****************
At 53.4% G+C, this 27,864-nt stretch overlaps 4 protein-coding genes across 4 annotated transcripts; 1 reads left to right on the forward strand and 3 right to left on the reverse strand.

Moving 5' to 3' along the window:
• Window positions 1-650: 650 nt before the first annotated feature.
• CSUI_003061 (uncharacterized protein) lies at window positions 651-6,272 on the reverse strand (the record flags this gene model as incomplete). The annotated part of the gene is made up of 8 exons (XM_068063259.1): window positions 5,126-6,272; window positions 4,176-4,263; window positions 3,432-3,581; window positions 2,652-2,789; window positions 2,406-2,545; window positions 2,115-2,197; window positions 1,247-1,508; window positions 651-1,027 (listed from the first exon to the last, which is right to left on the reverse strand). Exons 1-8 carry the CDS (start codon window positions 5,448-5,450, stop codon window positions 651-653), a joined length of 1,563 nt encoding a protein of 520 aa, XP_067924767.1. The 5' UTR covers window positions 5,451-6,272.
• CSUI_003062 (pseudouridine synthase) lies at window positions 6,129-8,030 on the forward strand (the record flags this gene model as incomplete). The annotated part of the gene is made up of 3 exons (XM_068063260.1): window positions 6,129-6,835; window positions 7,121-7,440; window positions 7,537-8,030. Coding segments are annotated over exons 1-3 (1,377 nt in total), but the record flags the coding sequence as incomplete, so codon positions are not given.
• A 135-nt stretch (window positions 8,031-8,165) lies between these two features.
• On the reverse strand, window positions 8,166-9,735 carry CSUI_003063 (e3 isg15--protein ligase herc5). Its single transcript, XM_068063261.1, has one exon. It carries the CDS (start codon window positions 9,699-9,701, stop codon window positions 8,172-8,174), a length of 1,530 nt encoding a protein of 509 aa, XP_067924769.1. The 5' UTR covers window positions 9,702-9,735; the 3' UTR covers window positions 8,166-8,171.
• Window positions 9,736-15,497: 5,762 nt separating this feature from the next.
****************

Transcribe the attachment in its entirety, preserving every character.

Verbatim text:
At 53.4% G+C, this 27,864-nt stretch overlaps 4 protein-coding genes across 4 annotated transcripts; 1 reads left to right on the forward strand and 3 right to left on the reverse strand.

Moving 5' to 3' along the window:
• Window positions 1-650: 650 nt before the first annotated feature.
• CSUI_003061 (uncharacterized protein) lies at window positions 651-6,272 on the reverse strand (the record flags this gene model as incomplete). The annotated part of the gene is made up of 8 exons (XM_068063259.1): window positions 5,126-6,272; window positions 4,176-4,263; window positions 3,432-3,581; window positions 2,652-2,789; window positions 2,406-2,545; window positions 2,115-2,197; window positions 1,247-1,508; window positions 651-1,027 (listed from the first exon to the last, which is right to left on the reverse strand). Exons 1-8 carry the CDS (start codon window positions 5,448-5,450, stop codon window positions 651-653), a joined length of 1,563 nt encoding a protein of 520 aa, XP_067924767.1. The 5' UTR covers window positions 5,451-6,272.
• CSUI_003062 (pseudouridine synthase) lies at window positions 6,129-8,030 on the forward strand (the record flags this gene model as incomplete). The annotated part of the gene is made up of 3 exons (XM_068063260.1): window positions 6,129-6,835; window positions 7,121-7,440; window positions 7,537-8,030. Coding segments are annotated over exons 1-3 (1,377 nt in total), but the record flags the coding sequence as incomplete, so codon positions are not given.
• A 135-nt stretch (window positions 8,031-8,165) lies between these two features.
• On the reverse strand, window positions 8,166-9,735 carry CSUI_003063 (e3 isg15--protein ligase herc5). Its single transcript, XM_068063261.1, has one exon. It carries the CDS (start codon window positions 9,699-9,701, stop codon window positions 8,172-8,174), a length of 1,530 nt encoding a protein of 509 aa, XP_067924769.1. The 5' UTR covers window positions 9,702-9,735; the 3' UTR covers window positions 8,166-8,171.
• Window positions 9,736-15,497: 5,762 nt separating this feature from the next.